broody birds

The bad news is that Daisy is broody again. The third time this spring/early summer? Both Ella and Caroline also had broody spells earlier this spring. In the past, we’ve had problems with all three of them going broody at once–and for extended periods of time (weeks, verging on a month straight). Of course, it’s very sweet that they want to be hen-moms and raise chicks, but it’s not very convenient when they are supposed to be laying hens. Laying as in laying eggs, not laying around being broody in a nest box.

The good news is that the only hens who have gone broody (knock on wood) are our original trio of Daisy, Ella, and Caroline. I don’t get this. Is it because they are chicken mutts? Not a single breed? Not a heritage breed? We don’t know. But we’re thankful that the dominiques and eggers haven’t gone broody (again, knock on wood).

The other good news is that Ron’s figured out how to control their broodiness–mostly. As he read on that great fount of knowledge, The Internet, you can generally separate the broody hen(s) for a few days from the rest of the flock. It’s also not supposed to have a nest box so they can’t hunker down into their little nest and go broody.  They have distinctive chatter and sounds they make, even body poses when they go broody. Mostly, they hunker down and grump at you, “leave me alone!”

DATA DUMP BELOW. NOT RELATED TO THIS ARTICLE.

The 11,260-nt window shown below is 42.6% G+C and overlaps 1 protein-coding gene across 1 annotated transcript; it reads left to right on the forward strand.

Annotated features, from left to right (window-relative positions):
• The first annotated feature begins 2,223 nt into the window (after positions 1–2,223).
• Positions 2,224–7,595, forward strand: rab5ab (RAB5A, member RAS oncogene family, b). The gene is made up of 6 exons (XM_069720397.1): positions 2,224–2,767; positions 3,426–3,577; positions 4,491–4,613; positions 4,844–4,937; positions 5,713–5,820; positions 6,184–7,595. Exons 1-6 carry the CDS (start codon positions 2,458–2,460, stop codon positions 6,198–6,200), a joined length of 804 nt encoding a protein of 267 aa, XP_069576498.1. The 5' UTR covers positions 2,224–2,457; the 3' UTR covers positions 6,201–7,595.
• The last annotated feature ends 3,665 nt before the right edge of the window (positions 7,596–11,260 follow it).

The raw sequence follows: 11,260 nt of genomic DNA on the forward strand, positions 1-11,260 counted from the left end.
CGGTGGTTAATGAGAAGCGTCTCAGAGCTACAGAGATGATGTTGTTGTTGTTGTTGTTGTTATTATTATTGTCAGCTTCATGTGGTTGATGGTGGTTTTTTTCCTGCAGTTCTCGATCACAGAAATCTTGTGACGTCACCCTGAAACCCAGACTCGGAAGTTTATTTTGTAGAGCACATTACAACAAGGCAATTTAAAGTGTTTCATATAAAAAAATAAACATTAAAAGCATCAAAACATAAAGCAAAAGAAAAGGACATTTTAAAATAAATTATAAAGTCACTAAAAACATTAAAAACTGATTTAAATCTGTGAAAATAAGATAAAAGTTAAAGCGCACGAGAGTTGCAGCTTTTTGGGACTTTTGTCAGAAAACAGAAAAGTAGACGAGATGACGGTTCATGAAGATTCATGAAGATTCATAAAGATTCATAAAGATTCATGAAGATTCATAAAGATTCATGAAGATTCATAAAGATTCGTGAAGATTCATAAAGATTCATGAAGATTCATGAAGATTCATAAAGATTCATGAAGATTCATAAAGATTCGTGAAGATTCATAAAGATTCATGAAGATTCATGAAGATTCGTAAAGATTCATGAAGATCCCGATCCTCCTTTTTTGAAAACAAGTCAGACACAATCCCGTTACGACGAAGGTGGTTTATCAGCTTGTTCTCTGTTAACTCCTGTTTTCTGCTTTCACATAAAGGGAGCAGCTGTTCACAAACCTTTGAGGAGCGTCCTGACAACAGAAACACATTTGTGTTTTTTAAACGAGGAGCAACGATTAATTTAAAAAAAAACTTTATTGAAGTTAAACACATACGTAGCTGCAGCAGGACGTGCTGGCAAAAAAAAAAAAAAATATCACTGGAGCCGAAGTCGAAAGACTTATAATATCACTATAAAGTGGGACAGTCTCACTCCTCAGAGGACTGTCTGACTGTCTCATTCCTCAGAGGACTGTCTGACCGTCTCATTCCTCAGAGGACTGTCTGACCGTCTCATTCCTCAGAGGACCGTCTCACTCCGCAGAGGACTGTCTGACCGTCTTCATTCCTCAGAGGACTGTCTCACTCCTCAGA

Fortunately a former co-worker at the co-op gave Ron a mobile coop. We used it to raise Scruffy and the eggers [<– still a great band name…]. Now we use it as “chicken prison” when we separate a broody girl. Ron blocked off the two nest boxes so they have a roost, the ground, and water and food bins–but no comfy nest. Otherwise, they have to hang out by themselves in the mobile coop in the orchard isolated from the rest of the hens.

What we’ve found is that after about three days in the isolation ward/chicken prison, the hens give it up and are fine. Until they go broody again. But at least we’ve figured out how to reduce the broodiness significantly. That means our egg production is up this spring and summer.

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One Response to broody birds

  1. Lisa Kozleski says:

    This is such a fascinating update, Sara. So interesting to read about the problem (and solutions!). Poor Daisy…

    [Lethbridge College]Lisa Kozleski
    Senior writer and editor
    Lethbridge College
    403-320-3202 X5778

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